- CreateNewExecution – To populate the Current Execution table with the metadata for the next processing run. This will only capture enabled pipelines and enabled staged. The procedure will also generate an execution GUID that will be used for all following log updates relating to the current processing run.
- UpdateExecutionLog – To archive off the last completed execution run into the long term logging table. Separating this means the large logging table doesn’t hinder performance of the current executions calls for metadata and allows pipeline durations to be analysed in an offline way. Consider it as the metadata execution data warehouse table with a run snapshot grain!
The next group of procedures will be used at runtime by Data Factory to get all the required processing details. I’ve listed them according to their natural chain of events at runtime.
- GetProcessStages – To return a distinct list of Stage ID values that will be executed sequentially by Data Factory. At runtime this procedure should only be called once.
- GetPipelinesInStage – To return a list of all Pipelines ID’s and Pipeline Names within a given execution stage. At runtime this procedure should only be called once per stage.
- GetPipelineParameters – To return a JSON string for the pipeline parameters that need to be passed. This is a slightly crude way to create JSON as a string that will eventually be passed onto an Azure Function as the request body (SQL snippet below). At runtime this procedure should only be called once per pipeline.
The final group of stored procedures I hope are fairly self explanatory and will each include an UPDATE statement to the Current Execution table. I’ve also listed them in their nature order of use.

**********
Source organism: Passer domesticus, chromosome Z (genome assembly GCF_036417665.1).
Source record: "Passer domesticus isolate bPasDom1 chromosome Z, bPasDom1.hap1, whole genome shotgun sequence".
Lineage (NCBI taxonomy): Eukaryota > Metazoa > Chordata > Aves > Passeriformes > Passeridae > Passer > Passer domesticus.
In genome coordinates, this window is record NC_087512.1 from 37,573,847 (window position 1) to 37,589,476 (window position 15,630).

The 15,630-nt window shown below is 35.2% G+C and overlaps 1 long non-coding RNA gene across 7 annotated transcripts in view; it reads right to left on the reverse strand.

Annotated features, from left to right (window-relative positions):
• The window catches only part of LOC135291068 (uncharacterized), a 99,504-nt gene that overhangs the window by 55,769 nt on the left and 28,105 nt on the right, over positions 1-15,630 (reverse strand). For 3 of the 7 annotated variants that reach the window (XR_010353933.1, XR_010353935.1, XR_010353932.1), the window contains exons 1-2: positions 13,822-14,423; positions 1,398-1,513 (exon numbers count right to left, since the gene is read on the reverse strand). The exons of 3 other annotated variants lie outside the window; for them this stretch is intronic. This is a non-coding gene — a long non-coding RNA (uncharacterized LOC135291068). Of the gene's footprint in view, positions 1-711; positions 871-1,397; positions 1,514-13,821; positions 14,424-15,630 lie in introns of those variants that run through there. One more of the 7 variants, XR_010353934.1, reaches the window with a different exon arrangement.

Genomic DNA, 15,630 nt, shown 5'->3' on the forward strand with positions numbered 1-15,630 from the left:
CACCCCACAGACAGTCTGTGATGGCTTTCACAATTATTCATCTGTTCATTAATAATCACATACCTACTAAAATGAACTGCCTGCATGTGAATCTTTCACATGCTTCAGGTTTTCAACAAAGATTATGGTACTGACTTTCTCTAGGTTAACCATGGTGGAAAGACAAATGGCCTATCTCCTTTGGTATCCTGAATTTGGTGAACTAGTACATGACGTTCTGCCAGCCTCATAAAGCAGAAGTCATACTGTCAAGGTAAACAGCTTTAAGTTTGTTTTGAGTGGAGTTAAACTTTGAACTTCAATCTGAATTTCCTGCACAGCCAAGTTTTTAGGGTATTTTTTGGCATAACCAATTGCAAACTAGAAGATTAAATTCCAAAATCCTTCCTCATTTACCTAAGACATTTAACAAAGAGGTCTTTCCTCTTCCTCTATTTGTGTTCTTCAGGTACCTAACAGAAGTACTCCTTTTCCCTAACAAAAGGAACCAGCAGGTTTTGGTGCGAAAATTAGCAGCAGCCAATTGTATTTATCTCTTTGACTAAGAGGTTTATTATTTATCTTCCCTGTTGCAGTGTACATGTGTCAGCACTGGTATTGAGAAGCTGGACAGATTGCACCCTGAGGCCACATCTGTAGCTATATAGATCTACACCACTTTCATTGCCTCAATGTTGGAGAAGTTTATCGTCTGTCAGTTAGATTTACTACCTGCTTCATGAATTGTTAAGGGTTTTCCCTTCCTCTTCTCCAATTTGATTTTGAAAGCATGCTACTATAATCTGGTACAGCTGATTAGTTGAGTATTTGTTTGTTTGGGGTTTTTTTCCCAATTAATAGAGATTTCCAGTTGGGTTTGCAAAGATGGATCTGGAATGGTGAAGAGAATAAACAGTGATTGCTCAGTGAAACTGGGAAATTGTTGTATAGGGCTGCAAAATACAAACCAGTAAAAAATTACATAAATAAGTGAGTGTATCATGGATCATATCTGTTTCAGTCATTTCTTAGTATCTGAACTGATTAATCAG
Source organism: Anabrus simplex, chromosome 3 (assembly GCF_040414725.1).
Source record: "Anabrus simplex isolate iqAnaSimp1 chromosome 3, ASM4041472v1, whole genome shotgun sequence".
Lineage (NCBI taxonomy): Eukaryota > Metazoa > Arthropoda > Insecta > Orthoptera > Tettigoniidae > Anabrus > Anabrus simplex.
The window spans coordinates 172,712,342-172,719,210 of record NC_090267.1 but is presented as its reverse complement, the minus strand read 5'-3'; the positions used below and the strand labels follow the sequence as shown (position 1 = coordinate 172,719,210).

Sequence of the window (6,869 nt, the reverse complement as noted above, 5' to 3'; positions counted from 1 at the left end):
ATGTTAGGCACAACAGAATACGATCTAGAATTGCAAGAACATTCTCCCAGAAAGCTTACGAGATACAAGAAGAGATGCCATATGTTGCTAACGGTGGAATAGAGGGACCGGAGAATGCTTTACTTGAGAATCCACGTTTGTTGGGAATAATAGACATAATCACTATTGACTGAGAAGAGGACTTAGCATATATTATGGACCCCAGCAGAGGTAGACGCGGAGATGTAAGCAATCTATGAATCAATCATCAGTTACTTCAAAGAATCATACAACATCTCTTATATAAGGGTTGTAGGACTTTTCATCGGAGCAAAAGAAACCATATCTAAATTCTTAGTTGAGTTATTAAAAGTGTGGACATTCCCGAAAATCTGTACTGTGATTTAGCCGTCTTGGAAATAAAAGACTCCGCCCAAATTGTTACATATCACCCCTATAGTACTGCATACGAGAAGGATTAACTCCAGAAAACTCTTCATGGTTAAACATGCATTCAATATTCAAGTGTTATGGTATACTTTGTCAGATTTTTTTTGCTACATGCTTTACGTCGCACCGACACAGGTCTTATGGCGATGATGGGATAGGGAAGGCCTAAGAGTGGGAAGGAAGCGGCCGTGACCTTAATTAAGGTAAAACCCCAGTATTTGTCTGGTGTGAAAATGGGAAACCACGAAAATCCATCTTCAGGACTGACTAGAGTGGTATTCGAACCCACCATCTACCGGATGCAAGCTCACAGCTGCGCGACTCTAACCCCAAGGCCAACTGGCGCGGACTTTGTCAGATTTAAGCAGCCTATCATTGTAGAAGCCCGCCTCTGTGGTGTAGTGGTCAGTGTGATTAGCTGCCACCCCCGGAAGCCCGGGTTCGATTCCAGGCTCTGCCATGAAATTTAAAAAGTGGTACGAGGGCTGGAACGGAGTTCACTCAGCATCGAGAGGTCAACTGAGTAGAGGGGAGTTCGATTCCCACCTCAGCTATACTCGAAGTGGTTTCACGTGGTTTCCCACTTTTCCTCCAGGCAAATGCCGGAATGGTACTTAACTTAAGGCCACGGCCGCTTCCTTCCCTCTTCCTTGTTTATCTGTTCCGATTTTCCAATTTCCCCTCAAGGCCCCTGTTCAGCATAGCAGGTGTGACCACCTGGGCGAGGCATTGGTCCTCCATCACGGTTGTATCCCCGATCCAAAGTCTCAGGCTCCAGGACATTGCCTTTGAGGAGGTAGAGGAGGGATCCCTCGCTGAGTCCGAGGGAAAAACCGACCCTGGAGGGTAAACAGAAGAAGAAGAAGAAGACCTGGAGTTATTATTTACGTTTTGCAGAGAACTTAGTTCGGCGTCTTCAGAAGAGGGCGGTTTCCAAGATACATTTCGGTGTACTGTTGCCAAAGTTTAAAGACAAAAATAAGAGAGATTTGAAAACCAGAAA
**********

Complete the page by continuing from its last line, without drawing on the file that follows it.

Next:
- SetLogStageStart – To set the start date and time of the pipelines in the stage being executed.
- SetLogPipelineRunning – To set the status of the pipelines in the stage to running.
- SetLogPipelineSuccess – To set the status of a pipeline in the stage to success with a date and time.
- SetLogPipelineFailed – To set the status of a pipeline in the stage to failed with a date and time.
Finally, I’ve created some sample metadata to get us started before the next part of the build. This data along with all the database code is available in GitHub, link at the top.
This concludes the second part in this blog series. To recap:
- Database created.
- Tables created.
- Stored procedures created.
- Sample metadata added.
In part 3 of Creating a Simple Staged Metadata Driven Processing Framework for Azure Data Factory Pipelines we’ll build the Data Factory pipelines and connect up all the database procedures to drive the orchestration.
Many thanks for reading.
8 thoughts on “Creating a Simple Staged Metadata Driven Processing Framework for Azure Data Factory Pipelines – Part 2 of 4”
Not making the Execute Pipeline Activity dynamic is one of the most head-scratching things. Major shortcoming in ADF.
Not really. If something is really easy to work around it gets a lower priority on the Microsoft backlog.
I do tend to agree with Steven. Whilst there are workarounds as you state Paul and that therefore defines the backlog, it’s akin to having a SSIS package that can’t dynamically call another package. It is head scratching and doesn’t make architectural sense to Microsoft’s mindset with ADF implementation